Zinzi Minott‘s work focuses on the relationship between dance, bodies and politics. Minott explores how dance is perceived through the prisms of race, queer culture, gender and class. She is specifically interested in the place of Black women’s bodies within the form. As a dancer and filmmaker, she seeks to complicate the boundaries of dance, seeing her live performance, filmic explorations and objects as different, but connected manifestations of dance and body based outcomes and inquiry. Minott is interested in ideas of broken narrative, disturbed lineage, and how the use of the glitch can help us to consider notions of racism one experiences through the span of a Black life. She is specifically interested in telling Caribbean stories and highlighting the histories of those enslaved and the resulting migration of the Windrush Generation.
Lauren A Wright has recently been appointed head of programmes for Metroland Cultures, a new endeavour to develop cultural activity in Brent and the Brent Biennial, following on from the 2020 Borough of Culture programme. She is formerly programme director at Siobhan Davies Dance, where she initiated the CONTINUOUS programme to commission and tour dance in visual arts contexts. She was artistic director of the 2015 Biennial of the Americas in Denver, Colorado and curator at Turner Contemporary. She holds a PhD in Humanities and Cultural Studies from the London Consortium, University of London.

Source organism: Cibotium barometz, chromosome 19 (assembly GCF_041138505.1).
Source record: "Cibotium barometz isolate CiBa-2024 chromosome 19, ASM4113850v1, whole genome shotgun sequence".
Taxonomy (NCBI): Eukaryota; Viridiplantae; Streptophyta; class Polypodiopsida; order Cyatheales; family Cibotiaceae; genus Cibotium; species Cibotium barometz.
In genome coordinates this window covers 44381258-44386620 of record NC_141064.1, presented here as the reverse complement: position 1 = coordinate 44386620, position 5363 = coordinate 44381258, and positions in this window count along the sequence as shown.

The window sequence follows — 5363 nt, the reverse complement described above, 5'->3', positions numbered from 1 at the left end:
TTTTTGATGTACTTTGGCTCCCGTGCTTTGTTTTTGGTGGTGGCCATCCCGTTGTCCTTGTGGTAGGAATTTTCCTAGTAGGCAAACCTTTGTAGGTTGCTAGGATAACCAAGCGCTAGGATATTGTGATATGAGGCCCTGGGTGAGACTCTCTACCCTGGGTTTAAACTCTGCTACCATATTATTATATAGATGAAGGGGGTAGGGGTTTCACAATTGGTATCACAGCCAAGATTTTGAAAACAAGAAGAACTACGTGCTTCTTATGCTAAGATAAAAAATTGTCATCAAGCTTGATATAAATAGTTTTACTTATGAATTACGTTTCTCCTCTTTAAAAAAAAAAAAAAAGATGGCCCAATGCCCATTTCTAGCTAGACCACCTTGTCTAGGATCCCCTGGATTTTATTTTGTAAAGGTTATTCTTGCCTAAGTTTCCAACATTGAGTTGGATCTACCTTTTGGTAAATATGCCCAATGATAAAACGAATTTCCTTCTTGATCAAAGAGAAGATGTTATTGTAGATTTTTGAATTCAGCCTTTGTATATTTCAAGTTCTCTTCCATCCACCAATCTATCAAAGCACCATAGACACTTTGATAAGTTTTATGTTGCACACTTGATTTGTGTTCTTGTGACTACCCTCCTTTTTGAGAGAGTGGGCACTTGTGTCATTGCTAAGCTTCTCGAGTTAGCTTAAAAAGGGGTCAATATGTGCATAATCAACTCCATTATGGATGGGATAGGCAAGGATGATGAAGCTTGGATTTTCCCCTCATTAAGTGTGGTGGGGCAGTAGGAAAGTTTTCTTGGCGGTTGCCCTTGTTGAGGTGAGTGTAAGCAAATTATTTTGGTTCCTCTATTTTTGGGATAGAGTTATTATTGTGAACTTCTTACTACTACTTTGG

This is the first event in a three-part series. The other two events are:
Performance Research Network roundtable discussion #2 hosted by Block Universe
Speakers: Alex Baczynski-Jenkins (artist), Than Hussein Clark (artist and founder of London Performance Studios) and Delfina Foundation
Chaired by Louise O’Kelly, founder and curator of Block Universe
Friday 2 July, 1pm – 2.15pm on Zoom
Performance Research Network roundtable discussion #3 hosted by the Liverpool Biennial
Speakers: Dr Harold Offeh (artist), Nikita Gill (artist), Julie-Ann Delaney (art collections curator at The University of Edinburgh)
Chaired by Dr Samantha Lackey (director of the Liverpool Biennial)
Friday 9 July, 1pm – 2.15pm on Zoom
Performance Research Network
The aim of the Performance Research Network is to further the discourse around how performance practices are presented and sustainably supported. Initiated by Block Universe in partnership with founding members Liverpool Biennial and Glasgow International, it is a curatorial-led and process-oriented research network.